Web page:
Colonial Legacies of Policing in Nigeria: Why We Need Abolition Everywhere

Over the past week, we have witnessed a global uprising in response to violence against Black lives. Black people everywhere have rightfully expressed their rage and the rawness of their grief. While downright exhausting, the release was necessary for our survival.

Within the last week, mayors have committed to reducing police budgets, white supremacist monuments have been taken down and conversations on abolition have taken centerstage. While there is still so much work to be done, I have savored each step forward and rejoiced for all of the Black people who have labored to make such change possible.

Watching these events happen across the globe, I have oftentimes forgotten that I am geographically located in New York. Mentally and spiritually, I locate myself over the Atlantic, monitoring matters in the U.S., U.K. and Nigeria simultaneously.

I have sat in awe watching tens of thousands of people protest in London. I have also sat  in awe watching protests of less than a hundred people in Lagos. Regardless of the physical size of the protest, the magnitude has been great. As I read protest signs for  George Floyd and Breonna Taylor, I imagined how many other people the person holding the sign dreams of justice for. I thought of all of the names of people who were recently murdered by the police both in the U.K., like Sarah Reed, and in Nigeria, like Tina Ezekwe. The sign in the hands of the protestor gained extra weight.

For these reasons and more, I believe that the movement for police abolition should not be restricted by the myth of borders. In order to talk about abolition as it pertains to countries like Nigeria, it is important to analyze colonialism and its legacies.

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During the colonial era in Nigeria, a system of indirect-rule was enforced — the British ruled Nigerian people through pre-existing traditional rulers. This wasn’t the case in all colonized countries. For example, the French directly ruled their colonies, which meant that they placed themselves at the top of governing structures and only allowed indigenous populations to participate in the lowest tier of the colonial government.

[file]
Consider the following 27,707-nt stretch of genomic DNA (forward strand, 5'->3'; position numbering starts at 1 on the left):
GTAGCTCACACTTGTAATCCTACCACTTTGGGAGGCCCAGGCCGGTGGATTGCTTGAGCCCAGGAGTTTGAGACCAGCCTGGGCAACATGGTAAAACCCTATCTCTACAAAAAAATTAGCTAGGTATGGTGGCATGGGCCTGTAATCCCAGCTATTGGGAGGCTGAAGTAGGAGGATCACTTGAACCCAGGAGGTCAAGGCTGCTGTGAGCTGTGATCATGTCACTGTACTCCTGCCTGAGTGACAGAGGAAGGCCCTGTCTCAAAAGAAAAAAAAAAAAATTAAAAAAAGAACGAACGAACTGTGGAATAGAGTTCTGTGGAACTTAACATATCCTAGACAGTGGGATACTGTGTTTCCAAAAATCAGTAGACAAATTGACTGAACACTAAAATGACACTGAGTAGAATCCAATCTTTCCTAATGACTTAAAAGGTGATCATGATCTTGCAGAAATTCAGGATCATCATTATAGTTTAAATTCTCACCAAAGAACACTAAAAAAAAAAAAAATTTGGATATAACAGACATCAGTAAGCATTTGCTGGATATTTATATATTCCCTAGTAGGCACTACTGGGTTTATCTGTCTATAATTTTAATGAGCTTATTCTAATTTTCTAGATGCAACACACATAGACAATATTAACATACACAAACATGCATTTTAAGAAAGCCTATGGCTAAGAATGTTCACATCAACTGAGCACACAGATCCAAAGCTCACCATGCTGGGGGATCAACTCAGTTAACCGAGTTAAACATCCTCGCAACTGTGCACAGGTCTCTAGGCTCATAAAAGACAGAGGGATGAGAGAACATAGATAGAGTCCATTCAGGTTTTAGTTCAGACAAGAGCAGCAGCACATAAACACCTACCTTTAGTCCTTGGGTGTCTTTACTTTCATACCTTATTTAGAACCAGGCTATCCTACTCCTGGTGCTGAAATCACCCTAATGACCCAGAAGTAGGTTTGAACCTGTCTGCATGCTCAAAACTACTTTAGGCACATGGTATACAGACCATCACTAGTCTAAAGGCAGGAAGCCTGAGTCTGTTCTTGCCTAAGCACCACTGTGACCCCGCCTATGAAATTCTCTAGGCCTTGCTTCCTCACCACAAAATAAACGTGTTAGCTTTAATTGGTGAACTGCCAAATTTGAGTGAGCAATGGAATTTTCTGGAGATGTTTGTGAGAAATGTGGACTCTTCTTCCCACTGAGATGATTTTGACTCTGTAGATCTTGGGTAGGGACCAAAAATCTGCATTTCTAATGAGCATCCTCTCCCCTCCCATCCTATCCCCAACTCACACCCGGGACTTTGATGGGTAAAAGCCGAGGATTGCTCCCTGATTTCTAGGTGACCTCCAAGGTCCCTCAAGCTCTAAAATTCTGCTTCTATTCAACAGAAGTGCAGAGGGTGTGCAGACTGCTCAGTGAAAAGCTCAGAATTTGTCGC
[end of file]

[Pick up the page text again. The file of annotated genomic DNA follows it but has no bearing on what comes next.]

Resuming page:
In Nigeria, the British framed indirect-rule as a means of respecting indigenous cultures and traditions. However, if we look beneath this illusion of benevolence, we see that indirect-rule meant that the colonized were used against each other while colonizers slid behind a veil of invisibility.

To uphold colonialism in Nigeria, law enforcement was tasked with policing labor. This included suppressing worker strikes, enforcing direct taxation and clamping down on profitable indigenous industries. From that time to the present day, there has been a justifiable association with the police and subjugation rather than safety.

Today, the British hypocritically assert that Nigeria is corrupt. We respond that colonialism is its source. The West laughs, armed with the weapon of indirect-rule, and says that it was never there.

Conditioned to believe that our enemy is within, it becomes easier for some to believe the concept of the Western world as a sanctuary. Indeed, many Black immigrants migrate to the Western world in search for safety only to realize that they have arrived at the source of the violence that they were escaping from. For some, this realization has just set in this week. For others, it was a realization that they were born into. In either case, realization brings us closer to the abolitionist work that is necessary for our liberation. 

This realization is at odds with forgetting.

When we grow into this realization, our knowledge of local, indigenous practices that were used to resolve conflict in precolonial Nigeria overshadows the fact that we are conditioned to believe that this form of policing always existed. This is not to say that our previous methods were without their flaws – violence and other forms of policing existed in precolonial Nigeria too. However, it is to make us remember our history and how the police were used by colonizers to ensure economic gain…that colonialism, capitalism and corruption are married.

A deep hope of white supremacy is that we will not step into the realm of our imaginations. If fully tapped into, our imaginations are playgrounds that would allow us to dream of and implement the community-based safety practices that will save us.

Truthfully, many of us are unable to articulate a single moment where we received safety from, or felt safe around, the police. Similarly, when we ask our parents of their experiences with police back home they meet us with blank stares or nervous laughter. Behind these seemingly dismissive responses, there may be memories of bribery, sexual assault, kidnapping, and, or murder.

Intergenerationally and globally, we struggle to think of positive interactions with the police and yet they absorb incomprehensible amounts of money that could be used to meet the needs of our people.

So, when we talk about police abolition in countries like the U.K. and the U.S.,  we also have to talk about uprooting it from countries that were formerly colonized and that are still navigating colonial legacies. We get free by realizing that our freedom is indivisible from the freedom of Black people everywhere.

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